On 17 June 2021, the Financial Conduct Authority (FCA) published a Research Note on cryptoasset ownership. According to the Research Note, the FCA estimates that 2.3 million adults now hold cryptoassets (up from 1.9 million last year).
The Research Note also suggests that the level of overall consumer understanding of cryptoassets is declining with only 71% of participants in the research able to correct identify the definition of a “cryptocurrency” from a list of statements. Only 1 in 10 participants who had heard of cryptocurrencies were aware of consumer warnings on the FCA website.
Why undertake the research?
Cryptocurrencies are generally outside the scope of the FCA’s financial services regulatory perimeter. Whilst they take many forms, the most well known take the form of unregulated, transferable tokens such as Bitcoin, Ether and Ripple.
The Research Note contains no new FCA policy developments. Instead the FCA will use this better understanding of consumers’ attitudes and patterns of use to develop its thinking on the potential harms and benefits to consumers of cryptoassets.
The FCA has previously warned consumers that cryptocurrencies are very high risk, speculative investments and that consumers would be unlikely to have access to the Financial Ombudsman Service (FOS) or the Financial Services Compensation Scheme (FSCS) if something goes wrong.
Equally for those that are seeking to use cryptoassets to make payments, the FCA has warned that they should be aware that the cryptoassets/associated services may not be regulated and that they are also unlikely to be protected if something goes wrong – for example, not having access to the FOS or the FSCS.
From January 2020, the FCA has exercised new regulatory powers to supervise how cryptoasset businesses manage the risk of money laundering and counter-terrorism financing. These cryptoasset businesses must register with the FCA and comply with The Money Laundering, Terrorist Financing and Transfer of Funds (Information on the Payer) Regulations 2017 (MLRs). For existing cryptoasset businesses prior to the go-live of this regime, the FCA has extended a Temporary Registration Regime from 9 July 2021 to 31 March 2022 to allow these businesses to keep trading whilst the FCA assesses their registration applications. The FCA has noted that a significantly high number of these businesses are not meeting the standards of the MLRs so have withdrawn their applications. For the remainder, the FCA will only register firms where it is confident that the firms have in place processes to correctly identify and prevent money laundering and terrorist financing.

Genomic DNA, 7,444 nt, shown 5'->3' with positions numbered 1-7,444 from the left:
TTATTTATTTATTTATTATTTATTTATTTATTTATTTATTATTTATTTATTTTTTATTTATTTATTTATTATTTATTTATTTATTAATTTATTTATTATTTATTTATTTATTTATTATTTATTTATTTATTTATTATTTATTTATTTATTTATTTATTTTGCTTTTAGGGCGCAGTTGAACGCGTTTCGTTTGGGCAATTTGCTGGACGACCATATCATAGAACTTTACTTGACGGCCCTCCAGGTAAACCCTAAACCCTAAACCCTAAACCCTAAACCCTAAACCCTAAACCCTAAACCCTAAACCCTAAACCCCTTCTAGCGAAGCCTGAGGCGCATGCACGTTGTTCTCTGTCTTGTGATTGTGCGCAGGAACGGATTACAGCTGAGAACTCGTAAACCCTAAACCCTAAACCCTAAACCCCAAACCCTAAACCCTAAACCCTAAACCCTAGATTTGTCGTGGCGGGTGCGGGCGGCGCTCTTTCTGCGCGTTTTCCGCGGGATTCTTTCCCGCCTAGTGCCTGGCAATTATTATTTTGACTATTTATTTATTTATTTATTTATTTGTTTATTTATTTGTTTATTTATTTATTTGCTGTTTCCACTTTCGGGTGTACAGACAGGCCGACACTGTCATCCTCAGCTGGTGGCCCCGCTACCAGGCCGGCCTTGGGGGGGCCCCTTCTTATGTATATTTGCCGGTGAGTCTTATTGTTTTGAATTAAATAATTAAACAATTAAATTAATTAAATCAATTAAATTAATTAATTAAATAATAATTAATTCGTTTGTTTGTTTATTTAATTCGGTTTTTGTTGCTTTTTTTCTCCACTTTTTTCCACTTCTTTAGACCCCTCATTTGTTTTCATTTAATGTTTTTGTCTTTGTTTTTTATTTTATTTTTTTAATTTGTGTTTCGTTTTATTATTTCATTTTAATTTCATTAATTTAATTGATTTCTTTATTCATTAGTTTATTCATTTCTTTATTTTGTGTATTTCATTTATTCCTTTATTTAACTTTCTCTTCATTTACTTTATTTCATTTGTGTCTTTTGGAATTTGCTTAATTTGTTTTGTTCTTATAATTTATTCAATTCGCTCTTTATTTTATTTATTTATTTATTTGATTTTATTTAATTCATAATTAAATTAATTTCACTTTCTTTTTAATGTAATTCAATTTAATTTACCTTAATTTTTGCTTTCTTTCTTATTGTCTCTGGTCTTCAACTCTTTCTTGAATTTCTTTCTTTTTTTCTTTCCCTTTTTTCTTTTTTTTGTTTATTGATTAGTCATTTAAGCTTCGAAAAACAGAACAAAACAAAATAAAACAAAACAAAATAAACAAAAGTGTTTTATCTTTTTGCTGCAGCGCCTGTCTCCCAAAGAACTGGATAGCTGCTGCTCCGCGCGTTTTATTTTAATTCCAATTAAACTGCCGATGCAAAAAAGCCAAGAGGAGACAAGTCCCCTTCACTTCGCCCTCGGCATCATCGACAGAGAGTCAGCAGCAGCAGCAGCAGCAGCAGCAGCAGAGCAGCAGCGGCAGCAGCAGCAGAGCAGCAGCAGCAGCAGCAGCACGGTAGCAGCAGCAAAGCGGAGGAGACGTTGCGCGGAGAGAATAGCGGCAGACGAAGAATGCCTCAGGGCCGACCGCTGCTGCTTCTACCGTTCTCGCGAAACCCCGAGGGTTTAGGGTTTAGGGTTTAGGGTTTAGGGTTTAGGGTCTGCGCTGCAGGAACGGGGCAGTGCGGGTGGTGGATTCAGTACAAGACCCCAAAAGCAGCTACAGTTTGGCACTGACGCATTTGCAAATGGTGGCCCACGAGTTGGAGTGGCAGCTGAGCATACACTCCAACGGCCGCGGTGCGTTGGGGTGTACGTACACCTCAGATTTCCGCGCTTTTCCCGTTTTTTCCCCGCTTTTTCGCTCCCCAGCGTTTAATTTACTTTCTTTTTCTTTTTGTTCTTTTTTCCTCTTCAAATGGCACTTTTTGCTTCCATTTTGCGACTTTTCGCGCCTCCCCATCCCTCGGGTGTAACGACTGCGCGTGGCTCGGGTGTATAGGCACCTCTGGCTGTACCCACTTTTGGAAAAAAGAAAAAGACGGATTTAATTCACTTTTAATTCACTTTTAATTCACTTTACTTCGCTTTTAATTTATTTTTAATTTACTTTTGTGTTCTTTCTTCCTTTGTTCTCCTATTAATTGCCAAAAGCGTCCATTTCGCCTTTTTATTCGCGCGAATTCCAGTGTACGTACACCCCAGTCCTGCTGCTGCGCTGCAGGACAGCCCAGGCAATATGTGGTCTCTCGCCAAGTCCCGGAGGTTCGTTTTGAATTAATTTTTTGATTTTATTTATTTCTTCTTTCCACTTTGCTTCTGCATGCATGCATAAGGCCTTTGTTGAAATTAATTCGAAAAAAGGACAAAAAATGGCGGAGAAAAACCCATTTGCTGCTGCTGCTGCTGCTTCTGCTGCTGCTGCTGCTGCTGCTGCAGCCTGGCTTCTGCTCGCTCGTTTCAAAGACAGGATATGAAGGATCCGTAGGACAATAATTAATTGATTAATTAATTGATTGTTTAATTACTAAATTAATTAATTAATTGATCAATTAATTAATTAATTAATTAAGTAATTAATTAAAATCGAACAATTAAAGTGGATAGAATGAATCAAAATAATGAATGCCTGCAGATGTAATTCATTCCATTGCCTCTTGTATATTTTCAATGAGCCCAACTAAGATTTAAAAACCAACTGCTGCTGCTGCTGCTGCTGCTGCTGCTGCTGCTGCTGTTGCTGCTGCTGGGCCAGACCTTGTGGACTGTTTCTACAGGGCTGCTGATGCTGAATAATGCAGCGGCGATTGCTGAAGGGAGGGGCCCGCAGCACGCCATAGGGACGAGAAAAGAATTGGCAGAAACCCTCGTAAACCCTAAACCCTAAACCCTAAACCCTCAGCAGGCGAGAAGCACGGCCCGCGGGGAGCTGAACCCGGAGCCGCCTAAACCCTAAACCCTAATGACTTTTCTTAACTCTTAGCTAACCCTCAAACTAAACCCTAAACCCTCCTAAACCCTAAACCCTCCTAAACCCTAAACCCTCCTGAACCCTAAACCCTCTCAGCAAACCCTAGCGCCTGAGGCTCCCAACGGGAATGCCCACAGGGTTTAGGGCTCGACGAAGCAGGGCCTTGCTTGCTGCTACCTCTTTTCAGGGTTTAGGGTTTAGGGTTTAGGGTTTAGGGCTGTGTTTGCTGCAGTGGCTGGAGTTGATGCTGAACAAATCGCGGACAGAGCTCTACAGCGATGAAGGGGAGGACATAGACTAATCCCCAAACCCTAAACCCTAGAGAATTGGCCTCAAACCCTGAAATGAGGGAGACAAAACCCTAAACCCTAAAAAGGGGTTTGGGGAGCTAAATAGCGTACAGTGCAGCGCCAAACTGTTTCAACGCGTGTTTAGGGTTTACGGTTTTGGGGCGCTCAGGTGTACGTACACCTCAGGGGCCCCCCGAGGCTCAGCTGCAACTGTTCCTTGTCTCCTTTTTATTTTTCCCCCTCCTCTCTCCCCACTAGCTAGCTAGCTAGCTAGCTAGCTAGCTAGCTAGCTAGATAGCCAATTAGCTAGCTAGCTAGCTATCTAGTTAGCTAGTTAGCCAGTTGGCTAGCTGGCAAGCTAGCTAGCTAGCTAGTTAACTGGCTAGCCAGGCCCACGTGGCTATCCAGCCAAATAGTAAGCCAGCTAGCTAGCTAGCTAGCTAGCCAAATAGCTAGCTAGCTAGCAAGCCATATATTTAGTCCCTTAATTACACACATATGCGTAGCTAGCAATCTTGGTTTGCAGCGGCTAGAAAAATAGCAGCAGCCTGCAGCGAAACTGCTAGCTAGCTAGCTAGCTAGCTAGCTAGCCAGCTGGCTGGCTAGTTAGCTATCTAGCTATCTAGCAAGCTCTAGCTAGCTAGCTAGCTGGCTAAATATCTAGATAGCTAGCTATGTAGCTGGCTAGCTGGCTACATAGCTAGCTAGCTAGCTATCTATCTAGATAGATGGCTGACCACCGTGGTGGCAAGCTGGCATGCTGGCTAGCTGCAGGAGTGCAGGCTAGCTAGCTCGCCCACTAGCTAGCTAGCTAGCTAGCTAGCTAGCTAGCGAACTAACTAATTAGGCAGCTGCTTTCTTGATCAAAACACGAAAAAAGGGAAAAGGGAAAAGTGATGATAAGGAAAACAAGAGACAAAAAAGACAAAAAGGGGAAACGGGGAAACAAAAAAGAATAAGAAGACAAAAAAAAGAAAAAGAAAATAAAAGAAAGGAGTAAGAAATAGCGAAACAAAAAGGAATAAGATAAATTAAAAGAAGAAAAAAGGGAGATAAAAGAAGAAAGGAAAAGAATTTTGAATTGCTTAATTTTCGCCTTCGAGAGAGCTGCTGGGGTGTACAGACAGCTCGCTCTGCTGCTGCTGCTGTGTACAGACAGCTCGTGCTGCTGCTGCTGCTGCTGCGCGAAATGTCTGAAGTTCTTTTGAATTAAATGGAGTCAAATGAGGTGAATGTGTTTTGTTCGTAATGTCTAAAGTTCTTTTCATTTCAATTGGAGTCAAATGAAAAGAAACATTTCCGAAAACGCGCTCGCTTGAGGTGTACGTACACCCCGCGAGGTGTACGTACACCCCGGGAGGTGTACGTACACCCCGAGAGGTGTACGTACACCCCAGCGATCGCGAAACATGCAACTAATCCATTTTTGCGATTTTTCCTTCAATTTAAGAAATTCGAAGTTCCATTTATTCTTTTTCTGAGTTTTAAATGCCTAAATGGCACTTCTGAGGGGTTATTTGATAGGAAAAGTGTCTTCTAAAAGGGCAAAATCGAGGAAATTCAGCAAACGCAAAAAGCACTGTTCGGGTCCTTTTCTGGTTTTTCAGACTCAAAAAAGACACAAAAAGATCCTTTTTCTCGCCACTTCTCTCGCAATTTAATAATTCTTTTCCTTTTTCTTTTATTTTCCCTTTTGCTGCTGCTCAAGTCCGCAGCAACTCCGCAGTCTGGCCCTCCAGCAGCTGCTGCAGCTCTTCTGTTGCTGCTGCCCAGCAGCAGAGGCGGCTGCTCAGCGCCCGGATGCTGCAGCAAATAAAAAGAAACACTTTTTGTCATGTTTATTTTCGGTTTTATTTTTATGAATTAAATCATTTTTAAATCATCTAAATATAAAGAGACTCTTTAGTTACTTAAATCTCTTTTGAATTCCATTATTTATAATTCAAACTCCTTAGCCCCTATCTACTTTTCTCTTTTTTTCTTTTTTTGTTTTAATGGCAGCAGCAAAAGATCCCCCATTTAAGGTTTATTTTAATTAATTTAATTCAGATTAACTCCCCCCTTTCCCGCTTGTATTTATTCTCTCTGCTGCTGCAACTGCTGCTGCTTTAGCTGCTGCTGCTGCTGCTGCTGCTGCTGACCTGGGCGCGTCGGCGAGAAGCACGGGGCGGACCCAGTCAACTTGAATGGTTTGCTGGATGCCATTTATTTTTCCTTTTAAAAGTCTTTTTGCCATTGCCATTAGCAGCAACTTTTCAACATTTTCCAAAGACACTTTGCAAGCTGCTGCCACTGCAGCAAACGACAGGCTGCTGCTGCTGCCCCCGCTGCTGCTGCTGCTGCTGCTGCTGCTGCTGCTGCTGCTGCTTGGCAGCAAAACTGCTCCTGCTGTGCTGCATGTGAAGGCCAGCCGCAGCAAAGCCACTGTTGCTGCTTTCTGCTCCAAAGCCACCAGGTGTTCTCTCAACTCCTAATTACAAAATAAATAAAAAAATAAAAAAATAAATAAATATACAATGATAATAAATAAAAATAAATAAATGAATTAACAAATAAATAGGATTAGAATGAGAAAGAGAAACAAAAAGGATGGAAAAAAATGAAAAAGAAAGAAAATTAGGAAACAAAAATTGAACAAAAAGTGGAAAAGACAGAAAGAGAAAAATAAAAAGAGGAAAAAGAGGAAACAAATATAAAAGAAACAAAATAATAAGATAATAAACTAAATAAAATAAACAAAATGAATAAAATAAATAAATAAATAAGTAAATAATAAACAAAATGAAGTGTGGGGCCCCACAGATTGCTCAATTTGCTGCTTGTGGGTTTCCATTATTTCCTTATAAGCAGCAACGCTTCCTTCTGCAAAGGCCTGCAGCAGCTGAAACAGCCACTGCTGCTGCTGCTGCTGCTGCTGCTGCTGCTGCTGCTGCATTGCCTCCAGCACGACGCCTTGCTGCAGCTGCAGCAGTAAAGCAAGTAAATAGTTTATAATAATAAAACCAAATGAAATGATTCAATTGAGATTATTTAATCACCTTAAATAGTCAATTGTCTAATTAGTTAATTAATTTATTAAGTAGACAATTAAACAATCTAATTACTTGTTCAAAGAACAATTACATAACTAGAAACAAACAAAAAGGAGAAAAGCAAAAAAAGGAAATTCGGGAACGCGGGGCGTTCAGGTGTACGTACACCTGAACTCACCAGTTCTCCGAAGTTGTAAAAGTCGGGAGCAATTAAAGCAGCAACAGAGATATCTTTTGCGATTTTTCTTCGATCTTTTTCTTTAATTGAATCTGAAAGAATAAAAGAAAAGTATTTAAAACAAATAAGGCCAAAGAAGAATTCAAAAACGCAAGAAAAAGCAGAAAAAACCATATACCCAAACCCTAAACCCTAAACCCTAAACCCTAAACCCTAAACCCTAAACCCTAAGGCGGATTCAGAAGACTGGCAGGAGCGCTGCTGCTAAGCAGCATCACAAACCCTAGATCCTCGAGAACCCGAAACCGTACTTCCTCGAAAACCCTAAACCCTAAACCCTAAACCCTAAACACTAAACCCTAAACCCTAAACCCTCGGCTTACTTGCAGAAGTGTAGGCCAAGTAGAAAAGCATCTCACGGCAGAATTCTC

HM Treasury is currently considering the results of a consultation on a new UK regulatory approach to cryptoassets and stablecoins.
The FCA research was undertaken between 5 January and 24 January 2021 with online participants recruited from YouGov’s high-quality proprietary research panel.
The FCA used the term “cryptocurrency” with participants instead of “cryptoasset” given the former term is more widely recognised by consumers.
The research included 2 specific sample groups:
- Nationally representative sample: A nationally representative online sample of 2,568 participants were presented with a question as to whether they had heard of cryptocurrencies. Everyone who said they had heard of them (78%) then answered questions related to awareness and definition of cryptocurrencies, overall attitudes and plans for purchase. 146 people within this sample were former or current cryptocurrency users (being those who currently own, or who have previously owned, a cryptocurrency);
- Additional cryptocurrency users sample: A longer version of the questionnaire was shown to an additional boost sample of 994 individuals, all of whom were current or previous cryptocurrency users. This boost guaranteed that the longer questionnaire was put to a large enough sample of current or previous owners of cryptocurrencies to enable reporting.
The FCA Research Note follows a previous FCA quantitative online research study published in June 2020. Results of the Research Note are compared with this prior study of last year’s consumer ownership and awareness findings.
Key Insights from the Research Note
Public Awareness: 78% of adults said they had heard of cryptocurrency, up from 73% in the previous year but overall understanding of cryptocurrency has declined from 2020. Only 71% of those who had heard of cryptocurrencies were able to correctly identify its definition from a list of statements, a statistically significant decline of 4% from 2020.
Ownership: The FCA estimates that 2.3 million UK adults own cryptocurrency. The medium holding has risen from GBP260 to GBP300. The profile of a cryptocurrency user is unchanged – they remain largely male, over 35 years old and at AB social grade.
Motivation: Consumers are now less likely to cite cryptocurrency as a gamble when considering their reasons for purchase (down 9 percentage points to 38%) and are more likely to see them as an alternative or complement to mainstream investments. Those who are persuaded by advertisements to purchase cryptocurrencies are more likely to regret their purchase.
Purchase & Engagement: Most consumers continue to use an exchange to purchase cryptocurrencies and use their own disposable income to pay for it. 29% of consumers check their balance daily, up from 13% last year.
Looking Ahead: Approximately half of cryptocurrency users plan to purchase more. There are limited signs of enthusiasm or understanding for stablecoins as 46% of cryptocurrency users are unclear on their benefits.